Huawei's foldable is thinner, lighter, and has more battery than Samsung's
Huawei is still making phones, even if the US-China trade war puts most of the stalwart Android component vendors in a complicated relationship with the Chinese tech company. Huawei's new phones are the flagship Huawei P60 Pro slab phone and a flagship foldable, the Huawei Mate X3.
The trade war makes these phones unique in the world of Android. First, it has a Qualcomm chip, but Huawei isn't allowed to use the latest technology from Qualcomm, so the chip in both of these phones is the "Snapdragon 8+ Gen 1 4G Mobile Platform." Besides being last year's chip, this is a special, Huawei-only version of the chip that is branded as "4G." It has had the 5G bands stripped out of it--both mmWave and sub 6 GHz.
The OS is branded "EMUI 13.1" which presumably means it's based on Android 13. Interestingly, Huawei still isn't branding the OS with its supposedly homegrown OS called "HarmonyOS." In China, the spec sheets list the phones with Harmony OS 3.1, but internationally they get EMUI 13.1, which is the name for Huawei's Android skin. The company insists Harmony OS for phones is an Android rival and isn't a copy and paste of the Android source code. But when we looked at the phone version of Harmony OS 2.0 in 2021, we found renamed Android code with no significant additions or changes beyond a typical Android skin. Huawei once claimed its Android rival would get an international release in 2022, but it still hasn't happened.
The Chinese and English versions of the phone promo sites use the same exact pictures and apps, despite supposedly having different operating systems. Some of the English pictures, which should only show EMUI for the English markets, are labeled "HarmonyOS." Certainly, the two OSes could share a design and have similarly branded apps, but if there were any real differences between EMUI (Android) and Harmony OS (supposedly not Android), it would be the easiest, most obvious thing in the world to explain. However, Huawei just can't seem to provide any real evidence--curious! It's almost like Android and Harmony OS are the same OS with two different names.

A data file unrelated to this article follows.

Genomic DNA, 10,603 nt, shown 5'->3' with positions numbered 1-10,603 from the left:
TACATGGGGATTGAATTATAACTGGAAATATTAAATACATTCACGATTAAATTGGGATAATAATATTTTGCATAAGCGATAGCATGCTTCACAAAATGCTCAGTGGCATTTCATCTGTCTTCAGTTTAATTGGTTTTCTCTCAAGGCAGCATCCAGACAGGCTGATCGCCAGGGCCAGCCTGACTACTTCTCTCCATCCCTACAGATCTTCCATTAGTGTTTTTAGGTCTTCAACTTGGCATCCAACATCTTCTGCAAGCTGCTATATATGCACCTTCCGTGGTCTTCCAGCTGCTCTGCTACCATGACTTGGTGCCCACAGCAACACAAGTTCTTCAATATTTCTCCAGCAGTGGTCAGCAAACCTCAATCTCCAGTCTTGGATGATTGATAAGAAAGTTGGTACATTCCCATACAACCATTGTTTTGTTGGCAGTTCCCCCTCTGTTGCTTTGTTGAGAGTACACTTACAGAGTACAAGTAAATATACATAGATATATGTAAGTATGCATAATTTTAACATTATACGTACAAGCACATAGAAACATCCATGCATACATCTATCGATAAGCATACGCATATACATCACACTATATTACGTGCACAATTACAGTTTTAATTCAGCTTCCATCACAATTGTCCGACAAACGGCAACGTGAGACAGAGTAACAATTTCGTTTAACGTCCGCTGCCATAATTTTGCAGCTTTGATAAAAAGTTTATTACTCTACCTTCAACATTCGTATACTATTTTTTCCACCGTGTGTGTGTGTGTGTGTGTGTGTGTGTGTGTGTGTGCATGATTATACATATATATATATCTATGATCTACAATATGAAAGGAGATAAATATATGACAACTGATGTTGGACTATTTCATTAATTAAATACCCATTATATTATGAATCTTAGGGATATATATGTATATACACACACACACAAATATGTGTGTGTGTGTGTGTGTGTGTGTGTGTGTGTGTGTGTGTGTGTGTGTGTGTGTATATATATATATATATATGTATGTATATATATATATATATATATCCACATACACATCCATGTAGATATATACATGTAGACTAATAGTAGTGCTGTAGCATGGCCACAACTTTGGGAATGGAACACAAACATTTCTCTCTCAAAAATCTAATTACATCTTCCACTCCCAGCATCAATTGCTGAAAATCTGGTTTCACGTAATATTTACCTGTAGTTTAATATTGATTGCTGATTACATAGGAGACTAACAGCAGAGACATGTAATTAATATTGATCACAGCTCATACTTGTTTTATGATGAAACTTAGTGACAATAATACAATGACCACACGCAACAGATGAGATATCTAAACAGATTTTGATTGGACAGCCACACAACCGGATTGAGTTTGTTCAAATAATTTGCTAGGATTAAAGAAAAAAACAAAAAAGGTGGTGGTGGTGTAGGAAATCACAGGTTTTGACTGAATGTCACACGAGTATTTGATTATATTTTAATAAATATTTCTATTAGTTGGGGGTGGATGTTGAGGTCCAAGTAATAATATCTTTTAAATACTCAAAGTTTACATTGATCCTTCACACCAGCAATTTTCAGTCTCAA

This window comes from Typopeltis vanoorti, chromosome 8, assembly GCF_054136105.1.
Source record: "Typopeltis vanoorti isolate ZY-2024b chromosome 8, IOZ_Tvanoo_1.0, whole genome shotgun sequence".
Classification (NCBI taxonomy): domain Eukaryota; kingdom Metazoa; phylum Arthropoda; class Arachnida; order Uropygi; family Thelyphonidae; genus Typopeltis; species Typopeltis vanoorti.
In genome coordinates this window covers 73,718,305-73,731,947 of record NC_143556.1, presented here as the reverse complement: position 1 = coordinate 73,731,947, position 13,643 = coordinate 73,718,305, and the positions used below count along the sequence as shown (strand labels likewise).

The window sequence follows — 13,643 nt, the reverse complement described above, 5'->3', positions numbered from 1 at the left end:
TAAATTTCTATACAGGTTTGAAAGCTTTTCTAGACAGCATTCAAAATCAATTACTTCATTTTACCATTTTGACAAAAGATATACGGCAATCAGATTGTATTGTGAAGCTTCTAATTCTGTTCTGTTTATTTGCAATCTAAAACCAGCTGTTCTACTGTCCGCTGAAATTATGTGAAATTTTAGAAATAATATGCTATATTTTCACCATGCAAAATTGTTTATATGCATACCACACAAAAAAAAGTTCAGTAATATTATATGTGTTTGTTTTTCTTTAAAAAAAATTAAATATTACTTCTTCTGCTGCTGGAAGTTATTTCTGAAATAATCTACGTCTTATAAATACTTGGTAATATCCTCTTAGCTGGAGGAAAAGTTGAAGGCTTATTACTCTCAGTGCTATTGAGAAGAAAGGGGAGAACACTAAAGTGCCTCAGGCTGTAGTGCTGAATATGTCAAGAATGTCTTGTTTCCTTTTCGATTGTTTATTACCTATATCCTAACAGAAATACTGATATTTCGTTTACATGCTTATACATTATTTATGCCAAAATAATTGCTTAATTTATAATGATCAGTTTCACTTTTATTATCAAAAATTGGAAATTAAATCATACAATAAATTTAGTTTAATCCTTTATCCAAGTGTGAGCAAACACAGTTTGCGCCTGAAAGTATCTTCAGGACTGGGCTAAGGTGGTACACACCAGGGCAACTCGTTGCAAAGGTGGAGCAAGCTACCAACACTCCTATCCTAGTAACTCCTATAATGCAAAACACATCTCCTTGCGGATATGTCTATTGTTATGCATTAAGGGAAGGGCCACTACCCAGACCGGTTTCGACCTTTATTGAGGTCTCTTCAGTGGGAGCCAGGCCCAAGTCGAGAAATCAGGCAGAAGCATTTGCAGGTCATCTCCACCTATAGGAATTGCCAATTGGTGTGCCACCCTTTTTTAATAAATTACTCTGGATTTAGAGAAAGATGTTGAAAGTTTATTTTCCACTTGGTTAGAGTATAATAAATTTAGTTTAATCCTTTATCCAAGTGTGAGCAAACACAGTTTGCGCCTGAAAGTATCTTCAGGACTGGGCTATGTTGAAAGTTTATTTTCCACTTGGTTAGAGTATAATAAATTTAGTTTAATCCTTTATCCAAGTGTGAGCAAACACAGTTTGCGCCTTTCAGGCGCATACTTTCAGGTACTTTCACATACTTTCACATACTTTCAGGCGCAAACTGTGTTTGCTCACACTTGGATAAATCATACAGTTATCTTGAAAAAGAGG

The most striking part of the design is the super-big camera opening on the back. This is only described as a 48 MP "Ultra Lighting camera." It's unclear if the super-big camera opening is there for any kind of functionality or if it's just there to trick you into thinking the camera is big and impressive. If the company had used a huge 1-inch sensor like other phone manufacturers, I suspect Huawei would have said something about it. The big camera does look good though. It has a bit of a point-and-shoot camera design, which I'm always a fan of. Flanking the big camera is a 13 MP wide-angle lens and a 48 MP telephoto camera with an unlisted zoom rating.